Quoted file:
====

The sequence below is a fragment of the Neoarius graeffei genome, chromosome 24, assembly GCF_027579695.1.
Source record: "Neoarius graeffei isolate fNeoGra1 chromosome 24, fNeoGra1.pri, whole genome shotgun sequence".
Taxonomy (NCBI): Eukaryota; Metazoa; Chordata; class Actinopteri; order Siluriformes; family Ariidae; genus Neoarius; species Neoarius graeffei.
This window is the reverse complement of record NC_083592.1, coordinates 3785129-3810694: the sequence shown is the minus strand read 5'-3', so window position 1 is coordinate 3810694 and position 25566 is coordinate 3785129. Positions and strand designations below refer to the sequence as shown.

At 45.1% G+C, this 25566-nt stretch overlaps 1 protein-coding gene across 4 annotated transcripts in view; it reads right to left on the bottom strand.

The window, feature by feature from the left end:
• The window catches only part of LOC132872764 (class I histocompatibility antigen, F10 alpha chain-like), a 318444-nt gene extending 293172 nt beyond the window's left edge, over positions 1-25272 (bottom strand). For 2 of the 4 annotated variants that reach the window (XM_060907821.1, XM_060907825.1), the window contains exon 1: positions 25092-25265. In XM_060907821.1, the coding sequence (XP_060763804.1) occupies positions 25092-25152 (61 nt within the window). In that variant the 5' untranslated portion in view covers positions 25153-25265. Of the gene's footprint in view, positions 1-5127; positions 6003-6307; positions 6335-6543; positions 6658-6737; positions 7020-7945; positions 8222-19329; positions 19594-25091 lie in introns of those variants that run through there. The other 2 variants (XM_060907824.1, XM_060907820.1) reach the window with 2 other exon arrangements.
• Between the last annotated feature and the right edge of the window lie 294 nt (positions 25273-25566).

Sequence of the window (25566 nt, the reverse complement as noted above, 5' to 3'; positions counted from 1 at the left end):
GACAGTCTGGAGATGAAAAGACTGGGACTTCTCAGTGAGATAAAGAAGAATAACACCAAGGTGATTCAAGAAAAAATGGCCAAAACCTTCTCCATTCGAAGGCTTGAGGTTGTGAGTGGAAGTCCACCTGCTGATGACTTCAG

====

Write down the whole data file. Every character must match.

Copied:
The sequence below is a fragment of the Neoarius graeffei genome, chromosome 24, assembly GCF_027579695.1.
Source record: "Neoarius graeffei isolate fNeoGra1 chromosome 24, fNeoGra1.pri, whole genome shotgun sequence".
Taxonomy (NCBI): Eukaryota; Metazoa; Chordata; class Actinopteri; order Siluriformes; family Ariidae; genus Neoarius; species Neoarius graeffei.
This window is the reverse complement of record NC_083592.1, coordinates 3785129-3810694: the sequence shown is the minus strand read 5'-3', so window position 1 is coordinate 3810694 and position 25566 is coordinate 3785129. Positions and strand designations below refer to the sequence as shown.

At 45.1% G+C, this 25566-nt stretch overlaps 1 protein-coding gene across 4 annotated transcripts in view; it reads right to left on the bottom strand.

The window, feature by feature from the left end:
• The window catches only part of LOC132872764 (class I histocompatibility antigen, F10 alpha chain-like), a 318444-nt gene extending 293172 nt beyond the window's left edge, over positions 1-25272 (bottom strand). For 2 of the 4 annotated variants that reach the window (XM_060907821.1, XM_060907825.1), the window contains exon 1: positions 25092-25265. In XM_060907821.1, the coding sequence (XP_060763804.1) occupies positions 25092-25152 (61 nt within the window). In that variant the 5' untranslated portion in view covers positions 25153-25265. Of the gene's footprint in view, positions 1-5127; positions 6003-6307; positions 6335-6543; positions 6658-6737; positions 7020-7945; positions 8222-19329; positions 19594-25091 lie in introns of those variants that run through there. The other 2 variants (XM_060907824.1, XM_060907820.1) reach the window with 2 other exon arrangements.
• Between the last annotated feature and the right edge of the window lie 294 nt (positions 25273-25566).

Sequence of the window (25566 nt, the reverse complement as noted above, 5' to 3'; positions counted from 1 at the left end):
GACAGTCTGGAGATGAAAAGACTGGGACTTCTCAGTGAGATAAAGAAGAATAACACCAAGGTGATTCAAGAAAAAATGGCCAAAACCTTCTCCATTCGAAGGCTTGAGGTTGTGAGTGGAAGTCCACCTGCTGATGACTTCAG